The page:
Special Tuesday Edition
Stocks fell over 1000+ Dow points yesterday for the first time since a brief market panic in early 2018. Indeed, many traders recalled the trading pattern similarities of the market weakness over the past week to that correction. But, while any decline brings out its own set of fears, February 2018 was different from today. The Trump tax cuts were just going into effect. The drop in 2018 followed an explosive upward move in the market. The correction was almost totally technical, one needed to ameliorate an overvalued state in the stock market.
Today, we have the coronavirus, rising concerns of a possible recession, central banks flooding markets with money bringing negative rates back into the picture, and then there is the specter of Bernie.
The virus likely will play itself out soon, although that isn’t a certainty. The extent doesn’t really vary from what was predicted a few weeks ago. It is just raw when you are in the eye of the storm. Pockets of concerns in Italy, South Korea and Iran need to be watched and dealt with. We all knew there would be short term economic damage, but it becomes real now that company after company are taking forecasts off the table and adjusting downward.
Fires burn down towns. They rebuild. But sometimes the damage is greater, and the recovery takes longer. Is it right for central banks to be accommodative and try to save the day? In the short run, yes. But banks have been overaccommodative for some time. Last summer, when negative rates were spreading, there were few signs they were working. Even with hindsight, there are few answers. Certainly, the countries that lived through negative rates don’t seem to be doing any better than the ones that didn’t. Simply said, negative rates are another uncertainty for markets to deal with.
Then there is Bernie. He is a real threat to markets if only a psychological one for the moment. Bernie’s rise mimics the Trump campaign of 2016. No one knows what to do about him. The alternatives are all weak and Bernie’s supporters are just as loyal as Trump’s supporters. Threats of disaster today also mimic the calls for apocalypse four years ago about a possible Trump presidency. Most of Bernie’s big programs will probably never see the light of day even if he is elected with a Congressional Democratic majority. But the fear is real, and it will hang over markets until the election.
So just maybe this time is different. We still have to worry about the virus. We have to worry about the impact of negative interest rates. We have to worry about rising recession fears. We have to be concerned about what a Sanders Presidency might mean.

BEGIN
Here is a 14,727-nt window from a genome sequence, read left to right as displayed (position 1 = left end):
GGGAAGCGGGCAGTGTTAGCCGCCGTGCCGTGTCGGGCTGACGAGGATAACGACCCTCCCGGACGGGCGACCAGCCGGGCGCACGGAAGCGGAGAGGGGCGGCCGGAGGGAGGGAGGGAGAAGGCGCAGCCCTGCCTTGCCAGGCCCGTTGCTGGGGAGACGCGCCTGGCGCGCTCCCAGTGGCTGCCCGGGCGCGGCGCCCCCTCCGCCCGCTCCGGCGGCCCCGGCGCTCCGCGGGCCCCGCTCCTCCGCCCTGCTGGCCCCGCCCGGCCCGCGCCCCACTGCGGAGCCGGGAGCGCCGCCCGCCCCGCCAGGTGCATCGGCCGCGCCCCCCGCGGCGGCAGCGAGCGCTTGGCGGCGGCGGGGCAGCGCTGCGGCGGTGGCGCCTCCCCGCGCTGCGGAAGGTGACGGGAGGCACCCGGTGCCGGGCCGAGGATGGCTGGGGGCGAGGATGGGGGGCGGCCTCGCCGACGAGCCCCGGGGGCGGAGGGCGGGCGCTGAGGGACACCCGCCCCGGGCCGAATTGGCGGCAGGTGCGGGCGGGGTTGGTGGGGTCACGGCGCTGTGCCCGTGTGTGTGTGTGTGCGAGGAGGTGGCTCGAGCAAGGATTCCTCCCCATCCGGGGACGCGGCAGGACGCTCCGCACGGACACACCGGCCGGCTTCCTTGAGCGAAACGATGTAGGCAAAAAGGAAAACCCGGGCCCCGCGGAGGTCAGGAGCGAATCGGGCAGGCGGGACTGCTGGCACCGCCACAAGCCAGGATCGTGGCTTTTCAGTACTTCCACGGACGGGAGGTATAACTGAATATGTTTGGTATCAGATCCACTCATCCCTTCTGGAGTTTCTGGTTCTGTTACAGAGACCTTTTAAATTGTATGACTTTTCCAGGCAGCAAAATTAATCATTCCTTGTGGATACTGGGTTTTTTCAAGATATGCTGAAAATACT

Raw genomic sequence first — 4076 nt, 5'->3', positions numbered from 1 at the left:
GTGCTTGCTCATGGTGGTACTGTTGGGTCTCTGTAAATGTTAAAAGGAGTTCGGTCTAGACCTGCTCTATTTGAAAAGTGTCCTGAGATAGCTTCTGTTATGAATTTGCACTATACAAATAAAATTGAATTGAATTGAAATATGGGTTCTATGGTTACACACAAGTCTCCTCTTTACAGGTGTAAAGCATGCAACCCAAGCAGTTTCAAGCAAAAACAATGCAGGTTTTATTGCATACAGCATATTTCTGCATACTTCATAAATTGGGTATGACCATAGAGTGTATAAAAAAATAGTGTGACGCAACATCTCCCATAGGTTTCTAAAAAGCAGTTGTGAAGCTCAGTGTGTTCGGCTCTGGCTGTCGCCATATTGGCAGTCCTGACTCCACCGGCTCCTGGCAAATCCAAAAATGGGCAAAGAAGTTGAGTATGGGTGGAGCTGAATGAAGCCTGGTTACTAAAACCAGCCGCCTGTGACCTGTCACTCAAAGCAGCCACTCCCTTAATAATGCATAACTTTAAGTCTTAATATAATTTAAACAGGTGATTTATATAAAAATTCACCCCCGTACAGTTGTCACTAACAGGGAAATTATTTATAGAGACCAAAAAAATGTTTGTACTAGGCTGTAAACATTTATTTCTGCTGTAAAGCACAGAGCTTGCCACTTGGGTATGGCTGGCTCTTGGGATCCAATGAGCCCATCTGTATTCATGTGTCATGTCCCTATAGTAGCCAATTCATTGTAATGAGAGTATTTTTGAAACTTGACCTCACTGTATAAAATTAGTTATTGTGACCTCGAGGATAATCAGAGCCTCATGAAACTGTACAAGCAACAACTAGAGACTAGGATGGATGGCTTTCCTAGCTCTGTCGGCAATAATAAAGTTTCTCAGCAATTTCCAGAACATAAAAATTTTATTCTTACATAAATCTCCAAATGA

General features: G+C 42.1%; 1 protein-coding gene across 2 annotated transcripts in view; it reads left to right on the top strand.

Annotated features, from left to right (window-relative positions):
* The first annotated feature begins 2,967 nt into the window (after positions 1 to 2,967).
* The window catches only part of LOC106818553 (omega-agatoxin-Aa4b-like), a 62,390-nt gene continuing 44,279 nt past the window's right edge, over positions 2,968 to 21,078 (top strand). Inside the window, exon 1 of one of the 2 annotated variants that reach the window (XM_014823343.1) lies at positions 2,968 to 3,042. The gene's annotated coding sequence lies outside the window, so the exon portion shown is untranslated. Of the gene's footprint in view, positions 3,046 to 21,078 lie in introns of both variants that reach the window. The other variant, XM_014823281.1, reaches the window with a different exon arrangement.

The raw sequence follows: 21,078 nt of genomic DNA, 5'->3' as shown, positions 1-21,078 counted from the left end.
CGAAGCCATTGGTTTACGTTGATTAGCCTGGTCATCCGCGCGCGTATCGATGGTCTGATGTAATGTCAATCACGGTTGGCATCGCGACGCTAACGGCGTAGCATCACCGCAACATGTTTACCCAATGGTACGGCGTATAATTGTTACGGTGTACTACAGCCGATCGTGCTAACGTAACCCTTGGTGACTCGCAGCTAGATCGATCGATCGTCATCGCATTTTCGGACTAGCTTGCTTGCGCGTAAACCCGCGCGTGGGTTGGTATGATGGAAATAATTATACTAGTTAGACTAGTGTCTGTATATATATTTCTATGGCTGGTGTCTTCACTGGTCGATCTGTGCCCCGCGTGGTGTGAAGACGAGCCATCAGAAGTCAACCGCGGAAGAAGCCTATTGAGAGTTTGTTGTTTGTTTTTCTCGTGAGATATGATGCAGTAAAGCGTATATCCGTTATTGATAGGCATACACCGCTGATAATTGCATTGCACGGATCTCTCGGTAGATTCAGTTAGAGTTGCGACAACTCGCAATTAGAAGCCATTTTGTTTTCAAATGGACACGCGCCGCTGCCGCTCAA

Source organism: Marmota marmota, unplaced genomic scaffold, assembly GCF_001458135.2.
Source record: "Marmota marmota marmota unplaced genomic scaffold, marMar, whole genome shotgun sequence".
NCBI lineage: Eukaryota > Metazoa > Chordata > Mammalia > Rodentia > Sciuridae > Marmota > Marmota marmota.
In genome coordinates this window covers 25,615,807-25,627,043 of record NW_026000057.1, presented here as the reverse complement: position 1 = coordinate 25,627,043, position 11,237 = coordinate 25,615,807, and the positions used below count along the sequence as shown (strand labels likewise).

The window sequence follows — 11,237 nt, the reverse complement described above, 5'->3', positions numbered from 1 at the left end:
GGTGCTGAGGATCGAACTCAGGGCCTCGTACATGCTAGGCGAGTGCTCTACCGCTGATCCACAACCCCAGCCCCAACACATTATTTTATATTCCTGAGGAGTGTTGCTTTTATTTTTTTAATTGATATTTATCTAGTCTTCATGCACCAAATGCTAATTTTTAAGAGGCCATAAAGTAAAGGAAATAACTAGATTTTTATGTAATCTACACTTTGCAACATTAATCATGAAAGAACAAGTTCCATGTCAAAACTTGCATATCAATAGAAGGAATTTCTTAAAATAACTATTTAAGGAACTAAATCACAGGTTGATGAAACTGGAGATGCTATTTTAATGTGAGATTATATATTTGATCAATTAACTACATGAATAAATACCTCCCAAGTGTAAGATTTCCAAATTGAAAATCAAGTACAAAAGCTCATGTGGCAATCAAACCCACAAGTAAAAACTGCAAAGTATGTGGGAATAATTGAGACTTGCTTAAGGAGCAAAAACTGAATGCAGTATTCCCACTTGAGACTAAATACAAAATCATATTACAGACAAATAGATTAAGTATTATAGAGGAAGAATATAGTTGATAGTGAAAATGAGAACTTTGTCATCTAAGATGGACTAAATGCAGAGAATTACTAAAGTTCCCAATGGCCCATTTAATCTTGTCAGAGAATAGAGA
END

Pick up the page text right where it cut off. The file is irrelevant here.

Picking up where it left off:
I am not saying any of the storm clouds building will bring rain. Markets will rally as virus fears dissipate. But they were expensive to begin with and a correction was due. I have been saying that for some time. Sanders fears are probably much greater than a Sanders reality even if it could win. But this is the time to at least consider my 2-day rule. Don’t just dive in because you have been conditioned to buy the dip. This 5% correction could turn out to be 10%, or maybe even more. The fact that the virus is already waning in China is a positive, but it isn’t an all-clear. Democrats debate again in front of the South Carolina primary and this time it will be Sanders’ turn to take all the hits. Maybe that will make a difference or maybe it won’t. While Wall Street assumes a Trump win, four years ago it assumed a Clinton victory. Nothing is certain in politics.
Nibble if you see bargains. Clearly, there are some. But don’t try to pick the absolute bottom. Today could well be a volatile nervous session. It could even end up strong. It will be news dependent. But whatever happens today, if the market ends convincingly higher, there has to be follow through tomorrow to signal all clear. In that February 2018 correction the 1000+ point decline on Monday was only the first of two that week. Thursday saw another 1000-point drop. And while markets recovered quickly after that, this time around we have to rejigger 2020 earnings forecasts accounting for the virus impact. Therefore, make your shopping list, nibble a bit if you want, but exercise discipline and patience. We will know a lot more about the Democratic race after Super Tuesday March 3. Hopefully, the virus will be starting to decline worldwide by then. If all goes well, stocks will recover. But there are more ifs this time around and, therefore, more caution is warranted.
Today, comedians Chelsea Handler and Carrot Top are 45 and 55 respectively.
James M. Meyer, CFA 610-260-2220